Peter Robison, Health Care Liability, Civil Litigation Lawyer, and Employment Law Attorney

This week began with Law Day, held on May 1, and the week will include celebrations and events commemorating the importance of the law in all our lives. Every year a different theme is selected for Law Day, and for 2022 the theme is “Toward a More Perfect Union: The Constitution in Times of Change.”  You might think that lawyers regularly deal with the Constitution, but truth be told, the many layers of municipal, state, and federal statutes and regulations that exist underneath the U.S. Constitution take up the vast majority of law practice for most lawyers.


It was not my law practice, but rather, my children’s school assignments that forced me to directly consider the meaning of the phrase “a more perfect union.” My kids were assigned to memorize the Preamble to the Constitution, and as I helped them recite those familiar and world-changing words, I was struck by how simultaneously humble and ambitious they were. The Framers knew they were creating an imperfect system that was nonetheless the best way of governing that human minds had yet built, and which could be made “more perfect” through the articles and amendments it would contain. As the American Bar Association noted when the theme was announced, “Defining and refining those words of the Constitution might be our oldest national tradition, and how each of us works—together—toward a more perfect Union.”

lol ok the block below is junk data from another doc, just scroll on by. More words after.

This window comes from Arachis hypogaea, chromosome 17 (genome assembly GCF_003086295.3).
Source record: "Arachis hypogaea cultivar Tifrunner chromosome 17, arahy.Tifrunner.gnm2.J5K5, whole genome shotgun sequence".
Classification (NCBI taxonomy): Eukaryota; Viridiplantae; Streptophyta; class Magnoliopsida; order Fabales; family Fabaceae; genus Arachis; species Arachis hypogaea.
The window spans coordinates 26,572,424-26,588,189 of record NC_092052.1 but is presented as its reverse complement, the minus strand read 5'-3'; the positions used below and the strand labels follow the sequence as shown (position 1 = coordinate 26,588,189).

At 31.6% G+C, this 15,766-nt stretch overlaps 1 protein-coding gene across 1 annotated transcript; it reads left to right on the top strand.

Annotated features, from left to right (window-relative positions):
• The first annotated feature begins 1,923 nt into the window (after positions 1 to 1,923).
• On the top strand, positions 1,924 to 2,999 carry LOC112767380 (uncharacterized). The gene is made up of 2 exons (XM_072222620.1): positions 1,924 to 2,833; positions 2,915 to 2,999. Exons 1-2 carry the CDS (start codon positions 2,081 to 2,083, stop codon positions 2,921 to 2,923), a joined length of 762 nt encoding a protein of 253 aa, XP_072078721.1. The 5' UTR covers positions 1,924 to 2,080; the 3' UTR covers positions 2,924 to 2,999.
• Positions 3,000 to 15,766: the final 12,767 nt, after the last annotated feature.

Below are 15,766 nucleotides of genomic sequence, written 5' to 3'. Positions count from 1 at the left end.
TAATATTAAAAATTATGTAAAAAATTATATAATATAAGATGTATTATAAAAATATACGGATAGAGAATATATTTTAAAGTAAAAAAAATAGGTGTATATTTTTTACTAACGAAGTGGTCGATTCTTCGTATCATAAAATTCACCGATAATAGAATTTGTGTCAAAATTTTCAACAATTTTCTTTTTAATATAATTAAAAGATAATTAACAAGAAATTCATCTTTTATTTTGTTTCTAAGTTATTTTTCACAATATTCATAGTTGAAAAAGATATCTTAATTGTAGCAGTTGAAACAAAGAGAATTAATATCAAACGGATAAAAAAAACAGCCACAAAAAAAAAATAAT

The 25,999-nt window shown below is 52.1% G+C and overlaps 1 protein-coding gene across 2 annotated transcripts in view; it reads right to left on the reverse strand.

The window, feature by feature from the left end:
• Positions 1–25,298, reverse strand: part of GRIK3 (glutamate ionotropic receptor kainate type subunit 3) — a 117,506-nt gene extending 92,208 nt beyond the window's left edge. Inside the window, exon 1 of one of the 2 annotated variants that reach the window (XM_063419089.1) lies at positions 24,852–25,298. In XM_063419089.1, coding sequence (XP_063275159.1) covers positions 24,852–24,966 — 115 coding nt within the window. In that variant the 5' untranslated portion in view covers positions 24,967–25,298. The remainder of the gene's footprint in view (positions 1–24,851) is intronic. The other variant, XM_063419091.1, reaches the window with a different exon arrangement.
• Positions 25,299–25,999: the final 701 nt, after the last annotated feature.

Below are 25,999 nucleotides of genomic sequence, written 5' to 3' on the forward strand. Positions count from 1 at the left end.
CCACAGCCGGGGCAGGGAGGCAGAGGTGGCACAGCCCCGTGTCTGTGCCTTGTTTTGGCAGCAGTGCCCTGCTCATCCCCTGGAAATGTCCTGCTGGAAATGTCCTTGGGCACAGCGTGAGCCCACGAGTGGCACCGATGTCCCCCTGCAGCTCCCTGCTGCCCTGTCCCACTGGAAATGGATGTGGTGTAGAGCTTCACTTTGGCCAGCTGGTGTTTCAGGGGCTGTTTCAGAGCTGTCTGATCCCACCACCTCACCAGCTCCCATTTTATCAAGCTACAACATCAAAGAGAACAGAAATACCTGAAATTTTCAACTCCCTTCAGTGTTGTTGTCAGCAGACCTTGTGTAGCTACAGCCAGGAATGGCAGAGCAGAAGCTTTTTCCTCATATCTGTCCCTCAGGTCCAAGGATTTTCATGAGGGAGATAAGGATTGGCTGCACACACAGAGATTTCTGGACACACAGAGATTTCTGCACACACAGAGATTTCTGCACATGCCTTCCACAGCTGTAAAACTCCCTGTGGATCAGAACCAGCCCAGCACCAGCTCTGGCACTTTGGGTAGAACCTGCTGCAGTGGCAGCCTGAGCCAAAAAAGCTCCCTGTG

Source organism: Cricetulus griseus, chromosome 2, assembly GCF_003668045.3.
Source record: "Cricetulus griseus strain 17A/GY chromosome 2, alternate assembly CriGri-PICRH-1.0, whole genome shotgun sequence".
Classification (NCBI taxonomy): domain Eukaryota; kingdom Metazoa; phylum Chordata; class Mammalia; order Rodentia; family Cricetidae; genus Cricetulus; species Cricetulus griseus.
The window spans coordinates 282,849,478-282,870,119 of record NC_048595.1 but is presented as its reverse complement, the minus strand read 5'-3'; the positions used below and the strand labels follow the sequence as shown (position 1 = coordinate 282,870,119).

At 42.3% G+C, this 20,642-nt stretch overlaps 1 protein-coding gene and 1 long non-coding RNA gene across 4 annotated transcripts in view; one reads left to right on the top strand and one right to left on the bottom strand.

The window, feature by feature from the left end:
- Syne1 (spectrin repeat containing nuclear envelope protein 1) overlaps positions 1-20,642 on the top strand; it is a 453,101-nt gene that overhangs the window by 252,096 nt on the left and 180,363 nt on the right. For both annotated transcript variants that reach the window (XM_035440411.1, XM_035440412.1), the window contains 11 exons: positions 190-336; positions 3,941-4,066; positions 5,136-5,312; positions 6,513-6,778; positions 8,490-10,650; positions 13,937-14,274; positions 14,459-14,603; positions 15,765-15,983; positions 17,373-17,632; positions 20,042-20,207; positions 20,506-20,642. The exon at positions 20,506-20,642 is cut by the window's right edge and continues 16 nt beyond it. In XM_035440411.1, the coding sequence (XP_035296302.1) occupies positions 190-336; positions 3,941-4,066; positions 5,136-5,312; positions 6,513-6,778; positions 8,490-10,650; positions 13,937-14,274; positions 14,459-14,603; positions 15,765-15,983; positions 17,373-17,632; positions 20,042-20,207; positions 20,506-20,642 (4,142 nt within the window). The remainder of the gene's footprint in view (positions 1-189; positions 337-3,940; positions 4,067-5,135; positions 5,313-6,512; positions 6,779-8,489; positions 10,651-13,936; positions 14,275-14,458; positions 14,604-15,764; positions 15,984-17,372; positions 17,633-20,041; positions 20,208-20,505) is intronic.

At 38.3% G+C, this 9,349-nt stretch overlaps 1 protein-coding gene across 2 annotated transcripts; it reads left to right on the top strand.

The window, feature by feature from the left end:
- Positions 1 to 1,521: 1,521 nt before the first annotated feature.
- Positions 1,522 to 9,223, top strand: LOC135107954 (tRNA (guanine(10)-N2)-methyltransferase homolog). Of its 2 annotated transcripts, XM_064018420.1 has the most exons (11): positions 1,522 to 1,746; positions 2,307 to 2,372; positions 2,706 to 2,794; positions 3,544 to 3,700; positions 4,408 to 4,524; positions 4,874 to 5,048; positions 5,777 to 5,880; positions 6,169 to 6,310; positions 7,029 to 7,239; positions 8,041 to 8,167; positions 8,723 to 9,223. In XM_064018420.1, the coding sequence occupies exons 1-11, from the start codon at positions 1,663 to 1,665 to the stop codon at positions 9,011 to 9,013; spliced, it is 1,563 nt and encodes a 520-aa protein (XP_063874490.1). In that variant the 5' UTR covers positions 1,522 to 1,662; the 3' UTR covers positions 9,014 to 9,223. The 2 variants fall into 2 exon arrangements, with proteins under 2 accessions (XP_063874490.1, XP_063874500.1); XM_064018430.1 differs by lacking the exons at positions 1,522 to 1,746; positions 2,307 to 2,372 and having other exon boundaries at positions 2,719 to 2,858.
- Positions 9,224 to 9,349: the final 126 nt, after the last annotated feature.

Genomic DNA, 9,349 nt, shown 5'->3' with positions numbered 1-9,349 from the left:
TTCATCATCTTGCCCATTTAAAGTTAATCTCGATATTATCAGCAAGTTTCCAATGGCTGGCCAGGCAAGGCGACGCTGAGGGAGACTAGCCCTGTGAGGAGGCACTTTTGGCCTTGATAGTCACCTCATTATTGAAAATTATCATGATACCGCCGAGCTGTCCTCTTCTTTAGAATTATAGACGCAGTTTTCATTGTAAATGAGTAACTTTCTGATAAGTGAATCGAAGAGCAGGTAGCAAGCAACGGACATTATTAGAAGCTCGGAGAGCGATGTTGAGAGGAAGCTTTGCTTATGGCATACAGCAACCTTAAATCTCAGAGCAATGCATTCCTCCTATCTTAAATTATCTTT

The interpretation and application of the U.S. Constitution has been part of the work of lawyers since 1789, but it’s also been part of the work of every American to carry out its purpose. After all, the document itself begins “We the people of the United States,” and that’s exactly who puts it in practice. We don’t always agree, and but that is part of the continual conversation about what the United States of America is, what it should be, and how the ideals found in our Constitution should be carried out.


Every good lawyer I have ever met was always learning something new, whether they had practiced law for 20 years or 50 years or more. Good lawyers will tell you that the “practice of law” is called that for a reason, because we are always practicing to do a better job of representing and defending the interests of our clients. That’s something we share with all Americans—we are working toward “a more perfect Union” day by day.

Recommended Posts